The following is an interview with yoga teachers Jenny and Ian O’Laughlin. Jenny and Ian are the owners of two yoga studios in the Detroit, Michigan area. They also practice the Transcendental Meditation technique and have found that the experience of transcendence is a powerful compliment to experience gained through yoga practice.
Q: There’s been an explosion of interest in yoga in recent years, with over 10 million people practicing yoga in the US today. Why now?
Jenny: Today our society is so over-stressed, and yoga is a way to help us come back into balance. Yoga asanas bring more equilibrium to all systems of the body. They’re good for the joints, and they support the cardiovascular, immune, and endocrine systems.
Ten years ago in Detroit when I said I was a yoga teacher, people replied, “Yogurt? I thought you eat that.” Today people are more open and aware of the benefits. They’re discovering that these very simple exercises can create a positive transformation in their life.
Ian: When people discover yoga, they begin to feel empowered to take care of their own health. They feel so much better when they do yoga. It’s a restorative practice they can do on their own.
Q: How did you get started with yoga and why are you so passionate about it?
Jenny: I started yoga in the early 90s when I was in high school, and found an Iyengar yoga class when I was 16 or 17. I didn’t have health problems, but I tended to be shy and nervous. Practicing yoga gave me a stronger sense of self-confidence. About a year after I graduated from college, I started doing Bikram yoga, took the training to become a teacher, and then began teaching my own classes.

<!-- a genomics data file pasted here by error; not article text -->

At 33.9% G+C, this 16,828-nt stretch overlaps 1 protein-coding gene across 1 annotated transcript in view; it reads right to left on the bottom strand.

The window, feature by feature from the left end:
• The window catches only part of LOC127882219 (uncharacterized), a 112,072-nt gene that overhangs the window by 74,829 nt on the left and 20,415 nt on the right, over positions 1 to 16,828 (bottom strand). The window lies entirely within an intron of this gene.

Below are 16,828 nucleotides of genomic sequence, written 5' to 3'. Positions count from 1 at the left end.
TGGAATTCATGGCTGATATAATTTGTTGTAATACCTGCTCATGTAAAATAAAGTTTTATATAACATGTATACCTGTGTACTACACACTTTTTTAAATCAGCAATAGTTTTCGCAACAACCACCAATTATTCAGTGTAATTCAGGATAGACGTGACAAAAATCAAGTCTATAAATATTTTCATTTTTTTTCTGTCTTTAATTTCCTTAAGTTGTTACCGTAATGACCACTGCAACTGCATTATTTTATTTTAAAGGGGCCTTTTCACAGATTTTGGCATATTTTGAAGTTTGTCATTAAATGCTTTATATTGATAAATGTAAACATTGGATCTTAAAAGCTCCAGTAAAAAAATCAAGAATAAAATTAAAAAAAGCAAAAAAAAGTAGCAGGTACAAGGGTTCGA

Ian: I come from a family of general contractors. I love building things, and worked for 10 years in the family business. But while the construction work itself was enjoyable, the stress connected to the business side led to headaches and back pain. That’s what motivated me to try yoga.
Q: What was your motivation for owning a yoga studio?
Ian: It allows us to make a living, and at the same time enjoy what we’re doing. It’s a contribution toward the health and vitality of our community. We love being connected to our students and the community.
Jenny: It’s fulfilling. Yoga stimulates a profound change in people who practice it regularly. It’s so gratifying to watch my students empower themselves through the practice of yoga, and then witness the amazing transformations that take place.
Q: When did you learn the TM technique?
Ian: I learned TM in college in 1994. It was a high-pressure environment, and TM helped me focus, discover what I really loved to study, and dramatically improved my health.
Jenny: I learned TM in 2007. I had wanted to meditate ever since I started yoga. I felt like something was missing in my practice. I tried so many different types of meditation, but I always felt restless, always looking at my watch, very antsy. It was very frustrating to me that I wasn’t able to meditate.